• Syria
    • Yemen
    • Stateless persons
  3. It was clarified that denying entry into the country is not only confined to the island of Mindanao which is under Martial Law, per Immigration AO JHM2017 006, above nationals will also be restricted to:

    • Areas of conflict - this is where Mindanao is currently classified under being under martial law
    • Areas of international assembly - example: ASEAN, these nationals are denied entry into Manila during the ASEAN
    • Places where the President and or other key officials of government are present - example: during visit of the President and PM Abe of Japan, entry into Davao was not allowed
    • Other areas that may be identified by the commissioner or his authorized representative

    It was explained further that the AO has no time frame. Restriction will apply anytime when any of the 4 conditions is present. For the Mindanao Martial Law, this is envisaged to end on 31 December 2017. 

  4. Two points were then raised, what will be the procedure if a vessel is:

    • Ships coming from outside Philippine territory and is already steaming to Mindanao
    • Already at a port in Luzon or Visayas then bound for Mindanao.

    No definite procedure was given, however it can be that either vessel is requested to drift outside or if allowed, to anchor while waiting for the immigration approval. 

  5. If a vessel has restricted nationals on board, the initial inclination per policy is to deny entry. But in consideration of not inhibiting trade immigration may consider entry, but, the agent must:

    • make an appeal to the immigration office and explain the legitimate purpose of the vessel's call. One suggestion from the authorities is to request owners to prove that the nationals in question do not have any record. It was suggested that documents from other foreign parties may help, such as a letter from the embassy/embassies of the particular individuals certifying their identity etc.
  6. The bureau has no set implementing guidelines yet on how they will manage a vessel with restricted crew that is granted entry. It is possible that they may put additional guards and or refuse issuance of shore passes.
  7. Having a visaed crewlist or visa does not guarantee entry. According to the Bureau, the DFA can issue a visa, but the final approval for entry will still be up to the immigration's enforcement of policy. For example: The applicant may obtain visa but if the person arrives at the airport or seaport and displays a behavior that shows reasonable cause to deny entry, it will be immigration's decision to deny entry/deportation.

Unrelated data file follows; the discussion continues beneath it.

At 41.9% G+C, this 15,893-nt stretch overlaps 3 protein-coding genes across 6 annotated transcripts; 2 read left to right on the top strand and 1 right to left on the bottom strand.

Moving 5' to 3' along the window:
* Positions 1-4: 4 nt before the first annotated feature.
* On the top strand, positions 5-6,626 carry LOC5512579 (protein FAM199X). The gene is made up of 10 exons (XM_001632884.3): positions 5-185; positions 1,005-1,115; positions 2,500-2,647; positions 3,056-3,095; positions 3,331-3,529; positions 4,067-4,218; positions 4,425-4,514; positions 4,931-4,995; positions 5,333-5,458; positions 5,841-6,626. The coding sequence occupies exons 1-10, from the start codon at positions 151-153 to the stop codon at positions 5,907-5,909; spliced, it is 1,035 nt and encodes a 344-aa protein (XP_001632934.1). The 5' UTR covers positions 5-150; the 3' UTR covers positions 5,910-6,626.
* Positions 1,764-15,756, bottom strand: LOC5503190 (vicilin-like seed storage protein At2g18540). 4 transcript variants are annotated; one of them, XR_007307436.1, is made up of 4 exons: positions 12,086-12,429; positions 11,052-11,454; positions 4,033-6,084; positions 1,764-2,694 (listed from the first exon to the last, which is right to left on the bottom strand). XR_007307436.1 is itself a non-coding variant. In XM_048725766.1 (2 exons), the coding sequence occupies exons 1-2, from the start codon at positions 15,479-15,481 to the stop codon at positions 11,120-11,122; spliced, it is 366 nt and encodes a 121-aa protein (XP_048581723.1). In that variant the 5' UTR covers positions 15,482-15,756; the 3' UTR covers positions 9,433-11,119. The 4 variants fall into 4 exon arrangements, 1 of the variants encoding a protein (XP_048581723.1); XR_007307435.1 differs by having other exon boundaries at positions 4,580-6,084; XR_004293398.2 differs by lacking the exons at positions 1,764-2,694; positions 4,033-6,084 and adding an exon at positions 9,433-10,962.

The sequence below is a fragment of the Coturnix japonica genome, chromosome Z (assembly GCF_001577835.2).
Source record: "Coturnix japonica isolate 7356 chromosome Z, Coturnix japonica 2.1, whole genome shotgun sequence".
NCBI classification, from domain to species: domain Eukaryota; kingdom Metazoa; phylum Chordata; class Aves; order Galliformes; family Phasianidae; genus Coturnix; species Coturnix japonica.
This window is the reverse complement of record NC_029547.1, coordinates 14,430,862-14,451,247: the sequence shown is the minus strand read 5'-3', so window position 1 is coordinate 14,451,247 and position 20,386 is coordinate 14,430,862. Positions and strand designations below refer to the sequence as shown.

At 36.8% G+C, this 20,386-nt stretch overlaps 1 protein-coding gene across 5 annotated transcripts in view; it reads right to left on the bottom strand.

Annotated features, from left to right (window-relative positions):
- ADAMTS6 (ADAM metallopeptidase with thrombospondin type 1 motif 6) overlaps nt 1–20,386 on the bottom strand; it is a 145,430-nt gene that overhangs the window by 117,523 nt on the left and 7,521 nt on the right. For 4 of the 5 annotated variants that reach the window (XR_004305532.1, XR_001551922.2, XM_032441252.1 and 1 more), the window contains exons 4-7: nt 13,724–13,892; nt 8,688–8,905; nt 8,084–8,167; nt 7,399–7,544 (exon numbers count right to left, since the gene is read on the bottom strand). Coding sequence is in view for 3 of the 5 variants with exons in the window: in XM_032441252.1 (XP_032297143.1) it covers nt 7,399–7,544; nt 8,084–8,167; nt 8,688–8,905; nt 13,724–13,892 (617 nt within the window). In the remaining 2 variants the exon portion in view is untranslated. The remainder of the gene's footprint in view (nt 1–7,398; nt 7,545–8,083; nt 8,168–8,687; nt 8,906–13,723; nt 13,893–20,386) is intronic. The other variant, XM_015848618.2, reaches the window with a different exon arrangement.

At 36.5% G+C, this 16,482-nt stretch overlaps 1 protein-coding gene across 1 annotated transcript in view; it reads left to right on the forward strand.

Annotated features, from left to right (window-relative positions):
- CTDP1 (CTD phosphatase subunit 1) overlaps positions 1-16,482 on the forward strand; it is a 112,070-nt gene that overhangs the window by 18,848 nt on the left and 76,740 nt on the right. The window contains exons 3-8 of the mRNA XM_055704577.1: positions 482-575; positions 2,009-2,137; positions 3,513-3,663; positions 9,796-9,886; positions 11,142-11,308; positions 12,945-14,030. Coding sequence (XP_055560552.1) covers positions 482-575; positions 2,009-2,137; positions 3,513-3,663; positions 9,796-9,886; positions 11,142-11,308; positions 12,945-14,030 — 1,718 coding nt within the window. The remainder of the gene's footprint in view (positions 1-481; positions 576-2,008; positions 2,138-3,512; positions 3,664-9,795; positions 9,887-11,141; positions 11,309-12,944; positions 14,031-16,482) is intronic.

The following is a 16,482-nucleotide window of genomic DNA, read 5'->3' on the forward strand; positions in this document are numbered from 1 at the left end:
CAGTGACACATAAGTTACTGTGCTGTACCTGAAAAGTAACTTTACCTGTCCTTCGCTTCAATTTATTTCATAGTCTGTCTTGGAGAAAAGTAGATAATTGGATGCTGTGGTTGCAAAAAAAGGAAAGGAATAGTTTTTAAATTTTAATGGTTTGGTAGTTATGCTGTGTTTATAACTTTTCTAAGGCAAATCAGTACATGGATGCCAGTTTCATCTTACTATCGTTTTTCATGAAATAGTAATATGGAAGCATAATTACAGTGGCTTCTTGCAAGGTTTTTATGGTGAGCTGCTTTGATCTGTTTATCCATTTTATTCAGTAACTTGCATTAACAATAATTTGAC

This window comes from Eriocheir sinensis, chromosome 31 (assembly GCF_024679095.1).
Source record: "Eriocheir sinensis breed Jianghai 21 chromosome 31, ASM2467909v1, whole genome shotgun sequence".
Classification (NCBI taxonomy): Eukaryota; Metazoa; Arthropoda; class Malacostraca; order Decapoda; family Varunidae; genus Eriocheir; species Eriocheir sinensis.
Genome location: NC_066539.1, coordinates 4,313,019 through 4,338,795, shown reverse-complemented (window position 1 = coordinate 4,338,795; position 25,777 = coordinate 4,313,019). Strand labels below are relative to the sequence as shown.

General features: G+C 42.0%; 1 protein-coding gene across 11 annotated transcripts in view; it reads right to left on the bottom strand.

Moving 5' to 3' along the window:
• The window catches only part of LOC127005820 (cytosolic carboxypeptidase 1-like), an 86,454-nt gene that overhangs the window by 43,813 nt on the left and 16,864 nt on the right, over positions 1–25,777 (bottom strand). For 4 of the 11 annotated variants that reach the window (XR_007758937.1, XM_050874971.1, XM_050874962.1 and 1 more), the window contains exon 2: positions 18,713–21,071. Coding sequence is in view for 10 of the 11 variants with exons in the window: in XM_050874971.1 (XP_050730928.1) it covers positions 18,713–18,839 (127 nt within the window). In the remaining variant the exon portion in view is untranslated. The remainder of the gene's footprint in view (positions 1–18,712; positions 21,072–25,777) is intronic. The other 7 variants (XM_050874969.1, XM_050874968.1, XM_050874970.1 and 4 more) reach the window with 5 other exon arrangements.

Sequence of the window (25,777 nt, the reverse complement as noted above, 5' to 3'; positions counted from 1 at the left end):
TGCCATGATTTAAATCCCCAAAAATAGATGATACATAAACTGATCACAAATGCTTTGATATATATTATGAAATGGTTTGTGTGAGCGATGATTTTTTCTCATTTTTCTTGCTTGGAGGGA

Trading restrictions (Libya)

Trading restrictions imposed against Libya

  • European Union
    An embargo on arms and related materiel, with certain exemptions. An embargo on equipment (and related services) which might be used for internal repression and financial sanctions (freezing of funds and economic resources) of listed persons, entities and bodies (designated entities). 
  • Israel
  • USA: Libyan sanctions
  • United Nations
    An arms embargo (with certain exemptions) and the freezing of assets of designated individuals and entities.
    A ban on illicit crude oil exports from Libya and authorizing inspection of suspect ships on high seas.

 Trading restrictions imposed by Libya

  • Age restrictions
    According to information received from local contacts vessels of more than twenty years of age from their date of launching are required to obtain authorisation by the Marine Authority prior to entering a Libyan port. Authorisation is normally obtained through the ship's agent at least two weeks prior to vessel's ETA.  Such vessels calling a Libyan port without prior notice / authorisation will be permitted to enter subject to the payment of a fine of 1600 euros for the first call; the fine will be doubled for each successive call.

    To apply for an entry permit the following valid ship's certificates should be attached to the application to the Marine Authority (through the local ship's port agents)
    1. Load line certificate
    2. Safety equipment certificate
    3. Cargo ship safety radio certificate
    4. Certificate of class
    5. Safety constriction certificate
    6. P&I club certificate of entry
    7. Certificate of register
    8. International oil pollution certificate

  • Arab League Boycott of Israel: Libya's Position
    According to information received from local contacts, Libya fully adheres to the Arab League's boycott of Israel (I.e. primary, secondary and tertiary boycotts).

 

Restrictions & sanctions (Libya)